Regardless of the teeming arrangements of their recorded work, Adolf and Wood continue to perform as a pared-down duo. And now, since they've changed the name to Bad Weather California ("It doesn't sound as twee," says Adolf) and relocated to Denver to finish college, it looks like their two-piece setup is permanent -- a situation that neither of them bemoans.
"It's a lot easier," says Adolf. "You don't have to deal with other people's schedules and all that. See that green box over there?" He motions toward a corner of the hardwood-floored living room. "Everything we need for a tour fits right in there."
"It's also kind of a departure from the things you get disgusted with in the music scene," elaborates Wood. "It just seems more real and soulful, without that guise of feedback guitars and all that self-consciousness that sometimes takes away from the actual sentiment."
"Especially in indie rock, there's so much pretentiousness," Adolf adds. "But if you're just a couple of regular people up there playing songs, everyone can see you mess up. They can see that you missed a chord or fucked up a chorus."
Live, Bad Weather California is dauntingly vulnerable. With Adolf perched unsteadily at the edge of his chair and Wood kneeling in front of her arsenal of instrumental exotica, the atmosphere climbs from hush to shrill as the tunes build up, peak and then collapse in wheezing heaps of spent emotion. This isn't to say they're not fun, too; besides brimming with aching melancholia, their songs gush a vicious joy. Sometimes Adolf even puts down his guitar and plays the saw, coaxing from it a creepy backwoods mewl. Even more harrowing, however, are the sing-alongs; crowd participation can be pretty awkward in the cooler-than-thou climate of an indie-rock show, but Adolf's infectious enthusiasm induces even the most bashful kids to get in on the hootenanny.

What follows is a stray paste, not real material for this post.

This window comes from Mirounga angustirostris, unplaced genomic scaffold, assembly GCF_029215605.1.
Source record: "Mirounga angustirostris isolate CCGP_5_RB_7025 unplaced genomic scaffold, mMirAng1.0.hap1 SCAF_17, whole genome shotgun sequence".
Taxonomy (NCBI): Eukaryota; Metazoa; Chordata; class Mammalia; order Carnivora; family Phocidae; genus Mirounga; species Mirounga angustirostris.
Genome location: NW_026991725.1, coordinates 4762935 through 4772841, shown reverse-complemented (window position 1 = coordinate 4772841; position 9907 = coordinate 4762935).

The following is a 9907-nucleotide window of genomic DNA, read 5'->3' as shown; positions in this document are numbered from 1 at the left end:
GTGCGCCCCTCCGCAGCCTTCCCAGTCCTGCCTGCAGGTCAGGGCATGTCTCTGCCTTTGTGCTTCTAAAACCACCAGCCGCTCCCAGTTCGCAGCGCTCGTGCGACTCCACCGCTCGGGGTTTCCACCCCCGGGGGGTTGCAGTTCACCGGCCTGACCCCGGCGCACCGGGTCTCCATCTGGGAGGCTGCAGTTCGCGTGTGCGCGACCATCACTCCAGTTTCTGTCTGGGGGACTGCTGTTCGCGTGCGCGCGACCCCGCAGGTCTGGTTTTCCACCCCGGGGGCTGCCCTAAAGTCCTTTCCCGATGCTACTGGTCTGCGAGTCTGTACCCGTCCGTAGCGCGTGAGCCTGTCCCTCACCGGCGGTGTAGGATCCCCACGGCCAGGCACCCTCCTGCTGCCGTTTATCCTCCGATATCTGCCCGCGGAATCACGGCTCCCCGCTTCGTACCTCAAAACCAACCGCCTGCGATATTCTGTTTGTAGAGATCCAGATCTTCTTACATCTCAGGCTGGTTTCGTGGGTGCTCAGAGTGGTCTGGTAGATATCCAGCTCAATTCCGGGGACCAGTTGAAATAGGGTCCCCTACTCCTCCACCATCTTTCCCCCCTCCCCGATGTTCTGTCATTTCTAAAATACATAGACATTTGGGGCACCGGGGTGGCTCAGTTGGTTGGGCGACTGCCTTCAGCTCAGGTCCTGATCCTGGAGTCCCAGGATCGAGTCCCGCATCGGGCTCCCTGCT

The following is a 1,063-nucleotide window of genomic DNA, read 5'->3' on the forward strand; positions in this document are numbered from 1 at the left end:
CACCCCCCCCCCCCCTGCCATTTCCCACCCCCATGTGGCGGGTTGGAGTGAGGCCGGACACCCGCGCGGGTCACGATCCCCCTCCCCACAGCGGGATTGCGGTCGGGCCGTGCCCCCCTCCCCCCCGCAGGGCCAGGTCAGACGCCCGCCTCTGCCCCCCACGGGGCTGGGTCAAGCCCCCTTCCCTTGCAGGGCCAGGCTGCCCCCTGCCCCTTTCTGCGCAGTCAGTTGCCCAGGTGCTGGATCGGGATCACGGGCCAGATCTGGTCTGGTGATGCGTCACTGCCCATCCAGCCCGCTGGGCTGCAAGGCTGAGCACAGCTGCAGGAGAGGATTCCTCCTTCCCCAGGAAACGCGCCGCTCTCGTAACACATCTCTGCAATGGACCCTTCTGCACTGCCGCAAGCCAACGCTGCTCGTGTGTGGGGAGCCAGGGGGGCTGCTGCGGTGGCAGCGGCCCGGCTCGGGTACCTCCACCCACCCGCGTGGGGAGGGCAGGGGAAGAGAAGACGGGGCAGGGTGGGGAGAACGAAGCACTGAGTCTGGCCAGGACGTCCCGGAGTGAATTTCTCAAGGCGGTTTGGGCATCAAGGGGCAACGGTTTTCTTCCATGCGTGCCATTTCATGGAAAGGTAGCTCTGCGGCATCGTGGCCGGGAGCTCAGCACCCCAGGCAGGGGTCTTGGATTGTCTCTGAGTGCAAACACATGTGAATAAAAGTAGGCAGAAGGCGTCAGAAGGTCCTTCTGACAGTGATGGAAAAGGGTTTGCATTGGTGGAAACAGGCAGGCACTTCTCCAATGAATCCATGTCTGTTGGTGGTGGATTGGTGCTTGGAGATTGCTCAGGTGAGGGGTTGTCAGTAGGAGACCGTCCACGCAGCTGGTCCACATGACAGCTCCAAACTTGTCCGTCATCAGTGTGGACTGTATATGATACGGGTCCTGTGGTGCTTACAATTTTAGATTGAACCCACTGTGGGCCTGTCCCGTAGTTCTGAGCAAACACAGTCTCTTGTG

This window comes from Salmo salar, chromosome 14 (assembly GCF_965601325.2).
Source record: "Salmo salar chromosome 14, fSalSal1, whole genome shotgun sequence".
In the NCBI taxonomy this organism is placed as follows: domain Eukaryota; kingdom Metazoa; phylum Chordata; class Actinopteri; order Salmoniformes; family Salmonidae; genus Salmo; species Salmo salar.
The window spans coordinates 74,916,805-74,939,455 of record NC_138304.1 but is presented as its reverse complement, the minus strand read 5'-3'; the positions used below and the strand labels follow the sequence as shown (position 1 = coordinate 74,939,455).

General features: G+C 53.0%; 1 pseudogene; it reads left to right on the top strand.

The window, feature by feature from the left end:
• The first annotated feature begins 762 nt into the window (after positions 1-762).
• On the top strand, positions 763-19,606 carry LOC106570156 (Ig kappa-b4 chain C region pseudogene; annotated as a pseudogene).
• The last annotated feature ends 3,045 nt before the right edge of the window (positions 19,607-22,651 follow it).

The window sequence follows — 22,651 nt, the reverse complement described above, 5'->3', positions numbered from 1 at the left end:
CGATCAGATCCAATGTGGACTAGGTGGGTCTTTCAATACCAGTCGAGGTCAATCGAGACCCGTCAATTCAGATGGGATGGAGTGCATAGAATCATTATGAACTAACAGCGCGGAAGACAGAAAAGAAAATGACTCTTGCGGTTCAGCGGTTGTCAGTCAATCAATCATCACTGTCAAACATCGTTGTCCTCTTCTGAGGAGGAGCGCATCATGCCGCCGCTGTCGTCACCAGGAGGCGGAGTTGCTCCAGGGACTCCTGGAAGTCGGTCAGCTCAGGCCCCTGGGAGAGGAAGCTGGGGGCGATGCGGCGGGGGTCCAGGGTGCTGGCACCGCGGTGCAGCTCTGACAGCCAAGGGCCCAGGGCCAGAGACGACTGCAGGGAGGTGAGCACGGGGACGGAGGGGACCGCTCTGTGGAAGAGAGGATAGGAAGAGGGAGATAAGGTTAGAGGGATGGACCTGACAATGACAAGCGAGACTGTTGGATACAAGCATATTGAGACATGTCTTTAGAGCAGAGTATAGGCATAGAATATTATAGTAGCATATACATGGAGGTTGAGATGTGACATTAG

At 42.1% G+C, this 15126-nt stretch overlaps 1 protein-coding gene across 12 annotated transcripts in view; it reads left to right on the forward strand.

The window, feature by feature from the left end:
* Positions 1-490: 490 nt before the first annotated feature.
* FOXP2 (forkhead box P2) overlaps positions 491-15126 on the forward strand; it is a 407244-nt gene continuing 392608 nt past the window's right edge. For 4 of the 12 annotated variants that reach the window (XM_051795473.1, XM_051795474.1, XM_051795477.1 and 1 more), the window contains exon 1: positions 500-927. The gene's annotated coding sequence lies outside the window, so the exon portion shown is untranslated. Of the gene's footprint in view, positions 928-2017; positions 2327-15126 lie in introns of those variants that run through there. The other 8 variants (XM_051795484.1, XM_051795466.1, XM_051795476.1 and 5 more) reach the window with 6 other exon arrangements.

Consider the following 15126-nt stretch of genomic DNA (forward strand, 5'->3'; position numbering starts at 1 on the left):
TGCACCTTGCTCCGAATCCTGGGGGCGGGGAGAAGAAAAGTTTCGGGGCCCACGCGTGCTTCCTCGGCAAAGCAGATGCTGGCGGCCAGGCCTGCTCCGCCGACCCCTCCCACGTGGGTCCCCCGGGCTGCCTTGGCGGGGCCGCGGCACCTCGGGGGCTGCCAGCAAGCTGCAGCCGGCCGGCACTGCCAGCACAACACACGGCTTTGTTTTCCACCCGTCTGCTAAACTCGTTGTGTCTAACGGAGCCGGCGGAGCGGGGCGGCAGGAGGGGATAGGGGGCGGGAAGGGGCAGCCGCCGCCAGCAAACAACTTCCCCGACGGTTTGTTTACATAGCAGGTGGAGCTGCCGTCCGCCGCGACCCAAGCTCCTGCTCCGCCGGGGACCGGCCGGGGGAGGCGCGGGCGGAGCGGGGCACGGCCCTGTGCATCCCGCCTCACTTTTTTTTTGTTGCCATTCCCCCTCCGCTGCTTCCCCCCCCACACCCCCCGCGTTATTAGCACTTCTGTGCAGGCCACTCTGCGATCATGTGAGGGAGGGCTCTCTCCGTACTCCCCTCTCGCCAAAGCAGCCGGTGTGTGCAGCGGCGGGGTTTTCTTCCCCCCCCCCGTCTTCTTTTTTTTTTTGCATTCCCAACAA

"That's a selfish thing," Wood rationalizes. "We feel so self-conscious up there. Two people have to fill up so much space. Chris and I had this metal band for like two weeks, and when we played a show I didn't feel scared at all. There was this wall of noise separating me from people's responses. There's not a lot to hide behind when you just have a toy piano and a twangy guitar."
Adolf agrees: "When we're on tour, it's tough, 'cause we're such shy people. It's better to get the crowd singing along; that way, they're basically playing with you."
"Or maybe they're just singing along out of pity," adds Wood with a laugh.
Adolf, though, sees an even deeper idea behind the lifting of a collective voice. "We really like the whole tradition of folk music, the idea that music is for the people," he says. "The people meaning everybody, not just music lovers."
"It's like getting back to the roots of folk music, when people just sat around and sang songs instead of playing in a sold-out auditorium," says Wood.
"A lot of times you go to an indie-rock show, and it's packed, but no one's really there to see a show. They're there to be seen, instead. I'd rather play in a closet with four people who are into it," expounds Adolf. "I like the idea of playing music everyone can get -- not just indie rockers, but office workers and schoolteachers and football players. That's the whole idea of pop music. I mean, I love noisy and harsh and experimental music -- stuff that's really pushing the envelope -- but maybe another envelope to push is playing shows that your aunt and uncle would go to."
Envelopes. They're like the skins of letters: Peel them back and you'll find raw flesh, bare nerves and beating hearts. For the couple formerly known as the Love Letter Band, there is no higher purpose than sending yourself halfway across the country to open up and spill your guts out to the crowd.
"We don't want to pay rent. We want to be bums," declares Wood.
"Yeah, Jack Kerouac style," says Adolf. "We just love driving around and playing songs for people."